The African Institute of South Africa (AISA), a non-profit organization created in 1960 in South Africa with the intent of providing research, training, and ideas to help aid the rest of the continent.[xiii] Organizations like AISA provide a much-needed perspective: while many groups and scholars look at the foreign policy of countries such as the United States and China towards Africa, very few highlight the foreign policy of African countries with regards to the rest of the world.[xiv] There are other think tanks such as African Institute for Economic Development and Planning (IDEP) which was established in 1962 on Dakar, Senegal by the United Nations as a Pan-African institution meant to advise African leaders on issues regarding economic and social development on the continent. These think tanks are involved in various projects and funded mainly by western donors. Ghana’s first president, Dr. Kwame Nkrumah, set up various state-supported think tanks in the 1960s such as the Cocoa Research Institute and the Council for Scientific and Industrial Research. By the 1990s, a variety of policy research centers sprang up in Africa set up by academics who sought to influence public policy in Ghana. The input of such centers has become significant in the public’s discourse on policy issues in contemporary Ghana. Among the top African think tanks, South African Institute for International Affairs based in Johannesburg leads.[xv] Out of the three others that follow, only the Center for the Development of Social Science Research (CODESRIA) is based in Dakar Senegal. The other two are based in one city in South Africa or the other. Generally speaking, the majority of Africa think tanks are based in Cape Town, Dakar and Nairobi.[xvi]

The need for think tanks in Africa

Africa is a continent facing serious challenges including war, coups, AIDS, poverty and malnutrition. For a long time solutions to these problems have been dictated by outsiders such as multi lateral funding agencies and western governments. There is a distinct lack of African voices. For example on agricultural sector there is lack of research institutes that promote and adopt African scientific discoveries. Africa needs more networks with clear themes and shared effort. Agricultural think tanks geared towards promoting and improving indigenous knowledge systems are urgently required. A case in point is the Association for Strengthening Agricultural Research in East and Central Africa (ASARECA)[xvii]. Through ASARECA networks, many key research solutions to agricultural problems have been found and shared among stakeholders within the region. It has also promoted linkages and a common goal among researchers however ASARECA still wallows in inadequate funding.[xviii] Similar networks, if well funded and with broad scope of work, could make a difference in Africa’s agricultural sector.

Although interest groups, or businesses and academic institutions, developed, run most think tanks countries have since embraced the idea and have gone on to establish state funded research institutes.[xix] This is the root that African governments can take to ensure that private and state think tanks work together to help policy formulation. National think tanks enable central government to bridge advocacy and bring in relevant expertise and knowledge in decision- making processes.[xx] African think tanks are essential to development and to disaster preparedness and to [climate] adaptation. Strengthening African institutions is essential to Africa’s ability to predict and respond to complex issues such as climate change or food security.[xxi]

Critique of think tanks

Research undertaken by such think tanks is ideologically driven in accordance with the interests of its funders. Corporate interests have found it useful to create think tanks to advance their profit motives. In America for example, The Advancement of Sound Science Coalition was formed in the mid 1990s to dispute research finding a link between second-hand smoke and cancer.[xxii] They are thus open to manipulation and can be used as propaganda tools. Findings from think tanks are often quoted as neutral truths derived from rigorous research without questioning the ideological and political backgrounds of these organisations and their funders. Most think tanks representative a particular perspective and in some instances they appear more like advocacy groups than academic institutions. The perspectives of the poor, marginalised and less powerful are thus rarely represented by think tanks which are in most cases voices of the people who invest and fund in them. Whilst this is true, think tanks however have a critical role to play in Africa. It is imperative to screen and analyze the background and funding sources of institutes before we dismiss all of them as useless. As argued above local or national state funded think tanks are required to counter international ones.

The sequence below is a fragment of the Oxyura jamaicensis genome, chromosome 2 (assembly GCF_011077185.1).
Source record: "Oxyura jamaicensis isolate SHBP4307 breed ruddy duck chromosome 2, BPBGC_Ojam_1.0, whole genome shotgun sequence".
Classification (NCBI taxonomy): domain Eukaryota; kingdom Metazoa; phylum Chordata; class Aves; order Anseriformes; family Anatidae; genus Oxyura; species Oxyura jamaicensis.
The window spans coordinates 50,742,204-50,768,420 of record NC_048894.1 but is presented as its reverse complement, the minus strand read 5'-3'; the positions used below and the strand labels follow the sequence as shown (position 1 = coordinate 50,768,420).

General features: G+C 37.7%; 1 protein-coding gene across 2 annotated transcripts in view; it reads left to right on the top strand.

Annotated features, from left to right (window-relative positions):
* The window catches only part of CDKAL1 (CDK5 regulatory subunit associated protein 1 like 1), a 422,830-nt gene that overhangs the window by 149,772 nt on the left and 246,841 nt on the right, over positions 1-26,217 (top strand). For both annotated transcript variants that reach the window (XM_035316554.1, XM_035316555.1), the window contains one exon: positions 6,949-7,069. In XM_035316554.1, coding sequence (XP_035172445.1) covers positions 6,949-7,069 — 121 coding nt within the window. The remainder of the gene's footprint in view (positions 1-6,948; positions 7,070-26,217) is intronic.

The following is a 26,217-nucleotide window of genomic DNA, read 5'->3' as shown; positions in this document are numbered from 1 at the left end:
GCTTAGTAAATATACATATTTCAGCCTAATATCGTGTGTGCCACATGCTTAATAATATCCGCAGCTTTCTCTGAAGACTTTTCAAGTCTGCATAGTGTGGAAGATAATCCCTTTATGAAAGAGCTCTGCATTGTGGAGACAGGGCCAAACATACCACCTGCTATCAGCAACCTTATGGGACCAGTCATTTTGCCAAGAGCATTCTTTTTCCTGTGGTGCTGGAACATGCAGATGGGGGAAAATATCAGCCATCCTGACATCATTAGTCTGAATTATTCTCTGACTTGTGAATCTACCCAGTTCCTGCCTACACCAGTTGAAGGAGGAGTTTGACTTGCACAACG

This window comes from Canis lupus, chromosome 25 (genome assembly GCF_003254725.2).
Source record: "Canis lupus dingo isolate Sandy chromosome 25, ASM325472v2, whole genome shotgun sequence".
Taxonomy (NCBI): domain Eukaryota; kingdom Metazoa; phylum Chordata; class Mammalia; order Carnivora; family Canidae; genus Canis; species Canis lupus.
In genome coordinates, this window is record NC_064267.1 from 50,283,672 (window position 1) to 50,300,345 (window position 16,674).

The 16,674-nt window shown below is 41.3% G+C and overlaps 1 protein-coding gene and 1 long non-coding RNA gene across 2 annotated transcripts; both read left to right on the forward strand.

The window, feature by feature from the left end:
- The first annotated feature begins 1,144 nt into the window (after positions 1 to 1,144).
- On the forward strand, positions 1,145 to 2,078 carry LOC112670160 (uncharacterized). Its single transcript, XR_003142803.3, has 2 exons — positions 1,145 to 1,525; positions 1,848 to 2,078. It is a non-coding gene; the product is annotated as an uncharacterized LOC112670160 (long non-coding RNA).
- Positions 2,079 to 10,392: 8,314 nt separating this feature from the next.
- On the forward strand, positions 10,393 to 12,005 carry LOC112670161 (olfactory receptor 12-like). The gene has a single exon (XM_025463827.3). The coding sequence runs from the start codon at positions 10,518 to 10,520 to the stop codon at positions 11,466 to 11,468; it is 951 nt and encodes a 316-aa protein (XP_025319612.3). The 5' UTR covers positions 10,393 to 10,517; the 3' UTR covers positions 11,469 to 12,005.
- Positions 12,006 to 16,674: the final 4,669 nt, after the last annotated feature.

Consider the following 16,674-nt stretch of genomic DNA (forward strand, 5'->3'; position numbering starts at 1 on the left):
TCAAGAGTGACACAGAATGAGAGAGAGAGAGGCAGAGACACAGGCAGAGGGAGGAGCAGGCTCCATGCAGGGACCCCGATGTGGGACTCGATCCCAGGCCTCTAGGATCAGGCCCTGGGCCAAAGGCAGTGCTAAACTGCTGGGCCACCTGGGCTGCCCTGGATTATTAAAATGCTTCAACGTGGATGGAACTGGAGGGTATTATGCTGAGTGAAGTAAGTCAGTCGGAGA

Concluding remarks

Think tanks, which are a norm in most developed countries, particularly the United States, Europe and Asia, help to refine various researches and recommendations for implementation. Africa has lagged behind especially at national level in creating think tanks. Governments need to recognise the value in policy research and advocacy expertise of these institutions. They should however be careful in accepting findings and recommendations from think tanks, which are funded by outsiders because their ideologies might not serve local people. It is thus necessary to promote internal think tanks who have a mandate of promoting indigenous knowledge and value. Policies formulated by Government need to be debated and sold to the people before implementation, if they are to be successful. State funded research institutes can thus be an effective vehicle for policy formulation, implementation and monitoring in Africa.






[i] Africa: Funding boost for Local Think Tanks, www.irinnews.org

[ii] Ibid.

[iii] Igwe, U. Africa Short of Thinkers? www.africanexecutive.com

[iv] Ibid.

[v] Nhambura, F. 2010. Zimbabwe: Think Tanks Key in Economic Turnaround, www.herald.co.zw

[vi] Diane Stone ‘Think Tanks and Policy Analysis’, in Frank Fischer, Gerald J. Miller. & Mara S. Sidney (eds.) Handbook of Public Policy Analysis: Theory, Methods, and Politics, New York, Marcel Dekker Inc. 2006: 149-157

[vii] Nhambura, F. 2010. Zimbabwe: Think Tanks Key in Economic Turnaround, www.herald.co.zw

[viii] Ibid.

[ix] Ibid.

[x] Bavoso, J. 2009. Think Tank Review: Sub-Saharan Africa, www.diplomaticourier.org

[xi] Nhambura, F. 2010. Zimbabwe: Think Tanks Key in Economic Turnaround, www.herald.co.zw

[xii] Ibid.

[xiii] Bavoso, J. 2009. Think Tank Review: Sub-Saharan Africa, www.diplomaticourier.org

[xiv] Ibid.

[xv] Igwe, U. Africa Short of Thinkers? www.africanexecutive.com

[xvi] Ibid.

[xvii] Ssekyewa C, Does Africa Need Agricultural Think Tanks? www.africanexecutive.com

[xviii] Ibid.

[xix] Nhambura, F. 2010. Zimbabwe: Think Tanks Key in Economic Turnaround, www.herald.co.zw

[xx] Ibid.

[xxi] Africa: Funding boost for Local Think Tanks, www.irinnews.org

[xxii] Rampton, S. and Stauber, J. 2000. How Big Tobacco Helped Create the ‘Junkman’, www.prwatch.org